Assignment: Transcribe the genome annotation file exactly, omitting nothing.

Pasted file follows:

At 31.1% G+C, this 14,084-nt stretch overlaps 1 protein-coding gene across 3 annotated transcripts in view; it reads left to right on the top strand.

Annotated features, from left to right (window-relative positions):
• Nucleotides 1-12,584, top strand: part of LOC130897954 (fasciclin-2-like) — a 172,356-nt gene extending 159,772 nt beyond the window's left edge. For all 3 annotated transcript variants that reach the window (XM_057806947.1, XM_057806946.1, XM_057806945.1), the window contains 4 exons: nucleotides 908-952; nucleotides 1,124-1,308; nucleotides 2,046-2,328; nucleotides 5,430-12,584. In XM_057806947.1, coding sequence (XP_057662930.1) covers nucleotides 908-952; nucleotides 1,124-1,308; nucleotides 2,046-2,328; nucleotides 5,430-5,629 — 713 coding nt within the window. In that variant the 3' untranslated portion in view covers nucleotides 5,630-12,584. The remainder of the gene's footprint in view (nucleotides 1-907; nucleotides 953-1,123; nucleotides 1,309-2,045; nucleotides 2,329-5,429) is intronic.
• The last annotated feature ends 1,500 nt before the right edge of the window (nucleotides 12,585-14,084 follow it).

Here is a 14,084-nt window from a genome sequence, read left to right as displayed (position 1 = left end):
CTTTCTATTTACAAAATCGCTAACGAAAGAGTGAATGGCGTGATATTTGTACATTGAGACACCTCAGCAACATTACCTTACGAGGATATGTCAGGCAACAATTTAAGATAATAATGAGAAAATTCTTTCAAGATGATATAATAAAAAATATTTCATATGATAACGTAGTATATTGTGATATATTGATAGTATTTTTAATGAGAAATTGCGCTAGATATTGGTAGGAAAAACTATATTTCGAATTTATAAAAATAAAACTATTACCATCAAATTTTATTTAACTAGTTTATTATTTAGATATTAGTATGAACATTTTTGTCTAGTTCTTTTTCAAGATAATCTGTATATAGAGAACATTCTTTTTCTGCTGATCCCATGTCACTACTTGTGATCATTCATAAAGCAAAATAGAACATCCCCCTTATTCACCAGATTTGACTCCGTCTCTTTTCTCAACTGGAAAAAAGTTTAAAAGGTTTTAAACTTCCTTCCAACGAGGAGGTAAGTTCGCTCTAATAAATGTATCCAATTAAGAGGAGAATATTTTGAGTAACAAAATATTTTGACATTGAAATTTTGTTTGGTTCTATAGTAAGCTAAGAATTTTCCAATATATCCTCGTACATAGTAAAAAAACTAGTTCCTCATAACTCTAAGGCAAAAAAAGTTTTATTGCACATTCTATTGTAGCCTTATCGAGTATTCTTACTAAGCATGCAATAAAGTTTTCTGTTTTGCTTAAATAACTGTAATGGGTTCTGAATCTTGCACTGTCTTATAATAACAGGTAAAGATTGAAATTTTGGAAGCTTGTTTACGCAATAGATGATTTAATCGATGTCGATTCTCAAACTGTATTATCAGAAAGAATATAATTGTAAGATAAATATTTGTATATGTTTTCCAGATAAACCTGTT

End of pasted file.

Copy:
At 31.1% G+C, this 14,084-nt stretch overlaps 1 protein-coding gene across 3 annotated transcripts in view; it reads left to right on the top strand.

Annotated features, from left to right (window-relative positions):
• Nucleotides 1-12,584, top strand: part of LOC130897954 (fasciclin-2-like) — a 172,356-nt gene extending 159,772 nt beyond the window's left edge. For all 3 annotated transcript variants that reach the window (XM_057806947.1, XM_057806946.1, XM_057806945.1), the window contains 4 exons: nucleotides 908-952; nucleotides 1,124-1,308; nucleotides 2,046-2,328; nucleotides 5,430-12,584. In XM_057806947.1, coding sequence (XP_057662930.1) covers nucleotides 908-952; nucleotides 1,124-1,308; nucleotides 2,046-2,328; nucleotides 5,430-5,629 — 713 coding nt within the window. In that variant the 3' untranslated portion in view covers nucleotides 5,630-12,584. The remainder of the gene's footprint in view (nucleotides 1-907; nucleotides 953-1,123; nucleotides 1,309-2,045; nucleotides 2,329-5,429) is intronic.
• The last annotated feature ends 1,500 nt before the right edge of the window (nucleotides 12,585-14,084 follow it).

Here is a 14,084-nt window from a genome sequence, read left to right as displayed (position 1 = left end):
CTTTCTATTTACAAAATCGCTAACGAAAGAGTGAATGGCGTGATATTTGTACATTGAGACACCTCAGCAACATTACCTTACGAGGATATGTCAGGCAACAATTTAAGATAATAATGAGAAAATTCTTTCAAGATGATATAATAAAAAATATTTCATATGATAACGTAGTATATTGTGATATATTGATAGTATTTTTAATGAGAAATTGCGCTAGATATTGGTAGGAAAAACTATATTTCGAATTTATAAAAATAAAACTATTACCATCAAATTTTATTTAACTAGTTTATTATTTAGATATTAGTATGAACATTTTTGTCTAGTTCTTTTTCAAGATAATCTGTATATAGAGAACATTCTTTTTCTGCTGATCCCATGTCACTACTTGTGATCATTCATAAAGCAAAATAGAACATCCCCCTTATTCACCAGATTTGACTCCGTCTCTTTTCTCAACTGGAAAAAAGTTTAAAAGGTTTTAAACTTCCTTCCAACGAGGAGGTAAGTTCGCTCTAATAAATGTATCCAATTAAGAGGAGAATATTTTGAGTAACAAAATATTTTGACATTGAAATTTTGTTTGGTTCTATAGTAAGCTAAGAATTTTCCAATATATCCTCGTACATAGTAAAAAAACTAGTTCCTCATAACTCTAAGGCAAAAAAAGTTTTATTGCACATTCTATTGTAGCCTTATCGAGTATTCTTACTAAGCATGCAATAAAGTTTTCTGTTTTGCTTAAATAACTGTAATGGGTTCTGAATCTTGCACTGTCTTATAATAACAGGTAAAGATTGAAATTTTGGAAGCTTGTTTACGCAATAGATGATTTAATCGATGTCGATTCTCAAACTGTATTATCAGAAAGAATATAATTGTAAGATAAATATTTGTATATGTTTTCCAGATAAACCTGTT